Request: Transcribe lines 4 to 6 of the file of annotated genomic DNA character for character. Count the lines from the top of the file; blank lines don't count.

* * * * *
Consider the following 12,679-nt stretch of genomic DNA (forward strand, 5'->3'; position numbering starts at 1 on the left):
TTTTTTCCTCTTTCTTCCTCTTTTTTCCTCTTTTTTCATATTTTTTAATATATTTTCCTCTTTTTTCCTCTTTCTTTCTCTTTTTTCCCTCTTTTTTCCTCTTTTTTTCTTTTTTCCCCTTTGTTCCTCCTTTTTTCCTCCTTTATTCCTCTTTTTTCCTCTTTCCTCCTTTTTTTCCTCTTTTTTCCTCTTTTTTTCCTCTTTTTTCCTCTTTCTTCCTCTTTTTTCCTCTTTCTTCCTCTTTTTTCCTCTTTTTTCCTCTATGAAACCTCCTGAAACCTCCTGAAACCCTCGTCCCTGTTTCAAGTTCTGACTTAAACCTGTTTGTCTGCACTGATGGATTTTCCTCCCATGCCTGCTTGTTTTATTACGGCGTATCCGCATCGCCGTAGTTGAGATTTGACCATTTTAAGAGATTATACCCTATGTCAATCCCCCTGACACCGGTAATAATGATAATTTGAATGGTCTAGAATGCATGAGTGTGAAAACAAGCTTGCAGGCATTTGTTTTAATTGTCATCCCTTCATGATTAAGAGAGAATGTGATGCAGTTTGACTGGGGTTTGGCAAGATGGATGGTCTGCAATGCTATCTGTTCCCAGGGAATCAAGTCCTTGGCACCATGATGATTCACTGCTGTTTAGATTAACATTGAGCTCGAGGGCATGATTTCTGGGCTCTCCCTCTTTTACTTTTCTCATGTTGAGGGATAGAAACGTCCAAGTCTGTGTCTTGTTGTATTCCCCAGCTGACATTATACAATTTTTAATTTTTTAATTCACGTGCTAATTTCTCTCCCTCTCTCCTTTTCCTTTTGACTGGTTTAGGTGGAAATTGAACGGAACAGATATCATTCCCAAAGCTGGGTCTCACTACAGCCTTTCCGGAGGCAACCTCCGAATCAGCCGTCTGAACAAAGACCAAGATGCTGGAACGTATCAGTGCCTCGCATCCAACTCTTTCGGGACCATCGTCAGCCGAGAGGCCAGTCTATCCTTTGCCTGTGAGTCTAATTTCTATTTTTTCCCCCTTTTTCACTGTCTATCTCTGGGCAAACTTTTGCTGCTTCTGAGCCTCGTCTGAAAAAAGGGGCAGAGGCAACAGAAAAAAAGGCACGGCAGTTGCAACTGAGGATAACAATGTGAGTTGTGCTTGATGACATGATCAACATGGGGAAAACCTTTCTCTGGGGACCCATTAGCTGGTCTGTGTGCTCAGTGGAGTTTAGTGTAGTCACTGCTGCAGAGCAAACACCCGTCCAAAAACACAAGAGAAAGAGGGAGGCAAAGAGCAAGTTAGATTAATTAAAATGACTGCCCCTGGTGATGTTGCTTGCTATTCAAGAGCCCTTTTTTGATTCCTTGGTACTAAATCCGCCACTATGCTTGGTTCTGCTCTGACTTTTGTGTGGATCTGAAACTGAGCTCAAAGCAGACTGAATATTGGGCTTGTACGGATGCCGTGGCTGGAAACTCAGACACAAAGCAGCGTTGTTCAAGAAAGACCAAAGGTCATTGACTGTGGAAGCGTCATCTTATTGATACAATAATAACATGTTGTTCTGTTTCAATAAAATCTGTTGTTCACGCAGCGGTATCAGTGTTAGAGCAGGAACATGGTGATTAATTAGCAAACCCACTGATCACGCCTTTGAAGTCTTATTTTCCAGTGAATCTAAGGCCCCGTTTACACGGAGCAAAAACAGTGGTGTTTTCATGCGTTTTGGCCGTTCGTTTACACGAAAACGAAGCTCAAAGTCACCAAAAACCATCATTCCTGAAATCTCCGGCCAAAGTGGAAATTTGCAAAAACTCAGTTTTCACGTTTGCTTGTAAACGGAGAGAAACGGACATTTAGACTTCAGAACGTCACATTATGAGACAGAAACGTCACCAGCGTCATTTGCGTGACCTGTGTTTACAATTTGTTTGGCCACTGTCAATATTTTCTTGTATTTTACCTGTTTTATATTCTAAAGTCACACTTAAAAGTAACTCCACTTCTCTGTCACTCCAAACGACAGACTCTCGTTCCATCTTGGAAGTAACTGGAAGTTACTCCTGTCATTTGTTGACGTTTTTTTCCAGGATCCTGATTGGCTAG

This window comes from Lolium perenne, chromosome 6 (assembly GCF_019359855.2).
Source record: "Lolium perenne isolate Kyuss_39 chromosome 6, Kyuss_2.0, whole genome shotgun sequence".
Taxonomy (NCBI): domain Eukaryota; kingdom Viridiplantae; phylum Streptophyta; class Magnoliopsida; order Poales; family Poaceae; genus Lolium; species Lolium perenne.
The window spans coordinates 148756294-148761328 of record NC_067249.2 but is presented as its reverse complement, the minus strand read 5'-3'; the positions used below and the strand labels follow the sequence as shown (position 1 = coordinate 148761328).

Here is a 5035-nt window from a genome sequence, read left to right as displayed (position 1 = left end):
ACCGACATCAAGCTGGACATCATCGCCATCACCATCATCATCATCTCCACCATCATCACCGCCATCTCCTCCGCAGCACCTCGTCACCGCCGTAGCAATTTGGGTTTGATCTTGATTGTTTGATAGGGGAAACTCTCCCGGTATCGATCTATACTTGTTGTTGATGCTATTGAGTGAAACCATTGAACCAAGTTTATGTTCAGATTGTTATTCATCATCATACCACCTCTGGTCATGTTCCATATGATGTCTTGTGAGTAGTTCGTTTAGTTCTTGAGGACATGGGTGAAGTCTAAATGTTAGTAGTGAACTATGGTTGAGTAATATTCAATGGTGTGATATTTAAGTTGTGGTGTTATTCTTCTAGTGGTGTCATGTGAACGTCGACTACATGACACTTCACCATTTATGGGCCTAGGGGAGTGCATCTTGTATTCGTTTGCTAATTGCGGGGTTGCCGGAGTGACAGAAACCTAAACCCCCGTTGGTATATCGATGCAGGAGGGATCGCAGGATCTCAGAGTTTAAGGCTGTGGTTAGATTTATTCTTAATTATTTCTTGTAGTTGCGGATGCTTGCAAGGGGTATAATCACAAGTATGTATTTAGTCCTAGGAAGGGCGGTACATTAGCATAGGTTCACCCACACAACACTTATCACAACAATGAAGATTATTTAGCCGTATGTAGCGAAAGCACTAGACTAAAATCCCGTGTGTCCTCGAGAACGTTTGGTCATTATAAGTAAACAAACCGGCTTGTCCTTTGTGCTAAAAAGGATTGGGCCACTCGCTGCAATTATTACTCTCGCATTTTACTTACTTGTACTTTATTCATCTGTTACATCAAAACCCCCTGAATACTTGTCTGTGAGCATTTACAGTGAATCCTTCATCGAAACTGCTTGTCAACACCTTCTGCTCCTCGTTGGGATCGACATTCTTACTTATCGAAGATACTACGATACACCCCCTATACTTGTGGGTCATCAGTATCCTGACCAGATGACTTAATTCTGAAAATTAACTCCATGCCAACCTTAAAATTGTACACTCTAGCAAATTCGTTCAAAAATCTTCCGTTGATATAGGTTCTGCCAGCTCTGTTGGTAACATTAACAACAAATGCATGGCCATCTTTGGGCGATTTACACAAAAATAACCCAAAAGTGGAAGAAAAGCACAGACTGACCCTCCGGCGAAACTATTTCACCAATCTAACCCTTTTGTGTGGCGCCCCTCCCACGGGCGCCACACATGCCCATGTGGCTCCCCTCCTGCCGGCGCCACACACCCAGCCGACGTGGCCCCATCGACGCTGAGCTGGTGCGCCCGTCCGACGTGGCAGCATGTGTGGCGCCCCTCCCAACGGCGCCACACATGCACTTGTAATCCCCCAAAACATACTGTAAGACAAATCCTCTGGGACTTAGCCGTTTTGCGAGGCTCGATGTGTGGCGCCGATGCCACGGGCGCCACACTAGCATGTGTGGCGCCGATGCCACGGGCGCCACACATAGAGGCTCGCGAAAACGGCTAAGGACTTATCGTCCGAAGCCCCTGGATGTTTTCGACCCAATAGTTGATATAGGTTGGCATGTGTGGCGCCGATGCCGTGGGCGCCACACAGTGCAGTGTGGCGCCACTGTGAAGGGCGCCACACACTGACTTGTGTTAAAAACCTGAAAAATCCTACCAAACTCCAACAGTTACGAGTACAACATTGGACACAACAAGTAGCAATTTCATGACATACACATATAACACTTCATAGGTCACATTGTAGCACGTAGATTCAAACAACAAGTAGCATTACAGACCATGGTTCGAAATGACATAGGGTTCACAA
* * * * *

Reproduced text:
Source record: "Lolium perenne isolate Kyuss_39 chromosome 6, Kyuss_2.0, whole genome shotgun sequence".
Taxonomy (NCBI): domain Eukaryota; kingdom Viridiplantae; phylum Streptophyta; class Magnoliopsida; order Poales; family Poaceae; genus Lolium; species Lolium perenne.
The window spans coordinates 148756294-148761328 of record NC_067249.2 but is presented as its reverse complement, the minus strand read 5'-3'; the positions used below and the strand labels follow the sequence as shown (position 1 = coordinate 148761328).